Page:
A Visit to Minetta Lane

New York is about as modern as any city in the world.  Once it began marching northward in 1811 with its grand grid design, all of the new blocks were both spacious and predictable.  Over the years, the never-ending building boom replaced older structures with new modern spaces at remarkable speeds. Even in old New York, where the streets curve and do not possess a great sense of order, the buildings have generally been modernized or replaced.  This is why a visit to Minetta Lane, which is both the setting and name of my latest book, was so special.  As I made the left from Sixth Avenue onto Minetta, it felt as if I went back in time.

The street is so narrow it doesn’t support the vehicular traffic in the area.  I stood at the intersection of Minetta Lane and Minetta Street, which was often referred to as The Bend, and admired the buildings, which appeared to be a throwback to a simpler time.  I thought back to what may have transpired at this small, but important, intersection in the early days of city, when it was known as New Amsterdam.

Beginning in the 1640s, the Dutch permitted the partially free Black population to call this area home.  The Blacks were only considered partially free because their freedom depended on the timely payment of an annual fee. The path currently occupied by Minetta Street/Minetta Lane was on the side of a brook called Minetta Creek.  This path became known as The Negroes Causeway.  Minetta Street was built on top of the brook when it was boarded over in the 1820s.  By 1829, when slavery ended in New York, the area was home to most of Manhattan’s Black population.  People started to call it Little Africa.

Irish immigration into the area picked up steam in the 1840s and by the late 1800s, the area became a mixing bowl of Black and Irish.  In 1896, Stephen Crane, a well known writer of the time, wrote, “the Minettas are the two most enthusiastically murderous thoroughfares in the city.”  Crime was rampant in the Minettas—anyone who didn’t belong became targets.  The neighborhood featured Black and Tan Saloons, mixed race bars of a morally questionable nature, as well as openly gay bars.  Italians moved into the area around the turn of the century and that influence can still be seen today with scores of fine Italian restaurants spread throughout the surrounding blocks.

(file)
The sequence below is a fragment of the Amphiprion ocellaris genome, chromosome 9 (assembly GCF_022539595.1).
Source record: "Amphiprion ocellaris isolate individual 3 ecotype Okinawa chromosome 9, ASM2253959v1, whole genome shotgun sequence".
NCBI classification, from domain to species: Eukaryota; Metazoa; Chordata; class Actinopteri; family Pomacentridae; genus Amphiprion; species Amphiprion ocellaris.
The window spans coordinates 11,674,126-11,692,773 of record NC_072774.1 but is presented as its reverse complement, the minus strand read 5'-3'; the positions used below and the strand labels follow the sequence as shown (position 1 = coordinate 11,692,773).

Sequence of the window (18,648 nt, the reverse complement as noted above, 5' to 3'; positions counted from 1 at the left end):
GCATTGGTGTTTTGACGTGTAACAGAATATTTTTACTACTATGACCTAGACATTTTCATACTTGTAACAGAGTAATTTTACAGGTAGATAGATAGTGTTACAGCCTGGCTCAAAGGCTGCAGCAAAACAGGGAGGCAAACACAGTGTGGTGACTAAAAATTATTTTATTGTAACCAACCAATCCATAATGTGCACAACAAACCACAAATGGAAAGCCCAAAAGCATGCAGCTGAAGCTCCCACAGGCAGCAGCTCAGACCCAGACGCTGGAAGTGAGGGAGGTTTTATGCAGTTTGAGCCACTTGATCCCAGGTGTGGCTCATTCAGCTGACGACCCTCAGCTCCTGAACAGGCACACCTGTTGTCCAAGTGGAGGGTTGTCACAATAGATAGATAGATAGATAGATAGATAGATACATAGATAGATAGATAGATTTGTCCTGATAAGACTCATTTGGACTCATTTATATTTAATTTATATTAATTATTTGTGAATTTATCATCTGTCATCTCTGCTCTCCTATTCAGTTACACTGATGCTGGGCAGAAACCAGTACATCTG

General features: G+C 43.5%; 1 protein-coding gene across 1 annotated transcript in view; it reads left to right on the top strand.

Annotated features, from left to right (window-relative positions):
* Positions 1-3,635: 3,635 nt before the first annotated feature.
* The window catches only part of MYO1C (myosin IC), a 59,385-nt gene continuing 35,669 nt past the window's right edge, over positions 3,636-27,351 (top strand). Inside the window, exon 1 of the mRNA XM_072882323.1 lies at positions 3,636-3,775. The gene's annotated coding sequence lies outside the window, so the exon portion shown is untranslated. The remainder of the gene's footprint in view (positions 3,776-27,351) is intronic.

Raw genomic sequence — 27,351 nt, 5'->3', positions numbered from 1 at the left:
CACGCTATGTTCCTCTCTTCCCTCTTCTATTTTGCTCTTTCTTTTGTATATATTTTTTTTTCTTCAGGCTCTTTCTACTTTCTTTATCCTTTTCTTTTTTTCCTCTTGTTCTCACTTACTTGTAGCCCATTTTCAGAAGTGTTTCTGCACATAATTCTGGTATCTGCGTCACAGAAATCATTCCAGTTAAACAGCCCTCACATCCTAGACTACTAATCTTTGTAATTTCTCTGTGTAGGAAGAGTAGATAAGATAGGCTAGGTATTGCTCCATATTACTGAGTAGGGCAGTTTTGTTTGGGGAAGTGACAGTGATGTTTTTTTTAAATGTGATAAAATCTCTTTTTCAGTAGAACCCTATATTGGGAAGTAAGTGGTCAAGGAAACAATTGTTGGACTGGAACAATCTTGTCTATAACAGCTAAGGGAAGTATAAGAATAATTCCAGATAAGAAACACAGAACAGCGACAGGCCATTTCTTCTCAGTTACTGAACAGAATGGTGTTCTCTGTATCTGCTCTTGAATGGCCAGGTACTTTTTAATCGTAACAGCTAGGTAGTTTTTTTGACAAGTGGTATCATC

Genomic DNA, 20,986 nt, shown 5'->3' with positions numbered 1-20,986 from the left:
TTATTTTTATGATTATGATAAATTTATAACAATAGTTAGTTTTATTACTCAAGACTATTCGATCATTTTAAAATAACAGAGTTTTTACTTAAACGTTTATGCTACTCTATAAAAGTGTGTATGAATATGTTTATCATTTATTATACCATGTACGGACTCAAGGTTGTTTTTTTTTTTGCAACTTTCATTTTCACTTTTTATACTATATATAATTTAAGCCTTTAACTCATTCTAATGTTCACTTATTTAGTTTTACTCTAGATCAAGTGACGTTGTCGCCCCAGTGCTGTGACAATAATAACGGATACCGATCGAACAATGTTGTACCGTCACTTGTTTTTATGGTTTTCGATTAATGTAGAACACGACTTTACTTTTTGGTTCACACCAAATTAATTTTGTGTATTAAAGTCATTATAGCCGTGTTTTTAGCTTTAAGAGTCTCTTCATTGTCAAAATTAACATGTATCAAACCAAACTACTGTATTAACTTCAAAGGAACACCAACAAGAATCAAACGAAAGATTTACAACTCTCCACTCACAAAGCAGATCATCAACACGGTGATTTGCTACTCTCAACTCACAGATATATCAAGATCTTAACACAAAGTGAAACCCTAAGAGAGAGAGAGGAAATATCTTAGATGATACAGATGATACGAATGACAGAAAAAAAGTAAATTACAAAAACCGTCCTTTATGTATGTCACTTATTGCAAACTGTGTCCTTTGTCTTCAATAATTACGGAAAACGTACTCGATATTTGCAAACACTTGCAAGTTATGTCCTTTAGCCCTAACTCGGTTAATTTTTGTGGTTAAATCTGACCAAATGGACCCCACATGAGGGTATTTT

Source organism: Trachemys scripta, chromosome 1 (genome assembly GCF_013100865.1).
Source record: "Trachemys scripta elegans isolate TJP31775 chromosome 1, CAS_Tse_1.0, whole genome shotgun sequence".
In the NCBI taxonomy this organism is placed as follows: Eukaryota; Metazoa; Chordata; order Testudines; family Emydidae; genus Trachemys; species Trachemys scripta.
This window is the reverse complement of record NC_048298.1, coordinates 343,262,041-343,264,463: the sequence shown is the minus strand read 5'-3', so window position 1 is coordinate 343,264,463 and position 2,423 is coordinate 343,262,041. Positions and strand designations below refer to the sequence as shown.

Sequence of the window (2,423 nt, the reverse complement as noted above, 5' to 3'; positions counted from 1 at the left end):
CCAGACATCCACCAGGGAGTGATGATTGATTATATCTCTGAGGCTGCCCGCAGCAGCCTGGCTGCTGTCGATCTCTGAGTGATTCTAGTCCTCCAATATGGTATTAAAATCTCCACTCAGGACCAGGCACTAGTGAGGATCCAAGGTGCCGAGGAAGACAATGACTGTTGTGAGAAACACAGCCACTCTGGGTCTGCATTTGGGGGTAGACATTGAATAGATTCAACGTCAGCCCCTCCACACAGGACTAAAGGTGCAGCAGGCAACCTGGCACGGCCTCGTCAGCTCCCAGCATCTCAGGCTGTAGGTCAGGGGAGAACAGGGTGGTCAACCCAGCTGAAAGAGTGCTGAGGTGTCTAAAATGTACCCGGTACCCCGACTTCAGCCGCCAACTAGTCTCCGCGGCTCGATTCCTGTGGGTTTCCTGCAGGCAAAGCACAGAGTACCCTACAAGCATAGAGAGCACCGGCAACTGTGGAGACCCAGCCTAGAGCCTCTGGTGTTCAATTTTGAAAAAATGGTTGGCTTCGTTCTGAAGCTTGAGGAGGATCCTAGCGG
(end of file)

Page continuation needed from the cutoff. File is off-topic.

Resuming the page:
The area eventually was cleaned up around the time that Theodore Roosevelt was New York’s Police Commissioner, but interesting things continued to happen on Minetta Lane. For example, in 1962, Bob Dylan wrote “Blowin in the Wind” at the Fat Black Pussycat at 11-13 Minetta Lane.  In 1973, Al Pacino, who was playing Frank Serpico, moved into 5–7 Minetta Lane.

Minetta Creek has been covered up for almost 200 years and many think it has finally gone dry.  One doorman in a nearby hotel, however, claims that every once in a while, the creek still manages to bubble-up into the hotel garden.  I think it bubbled just a little bit for me today.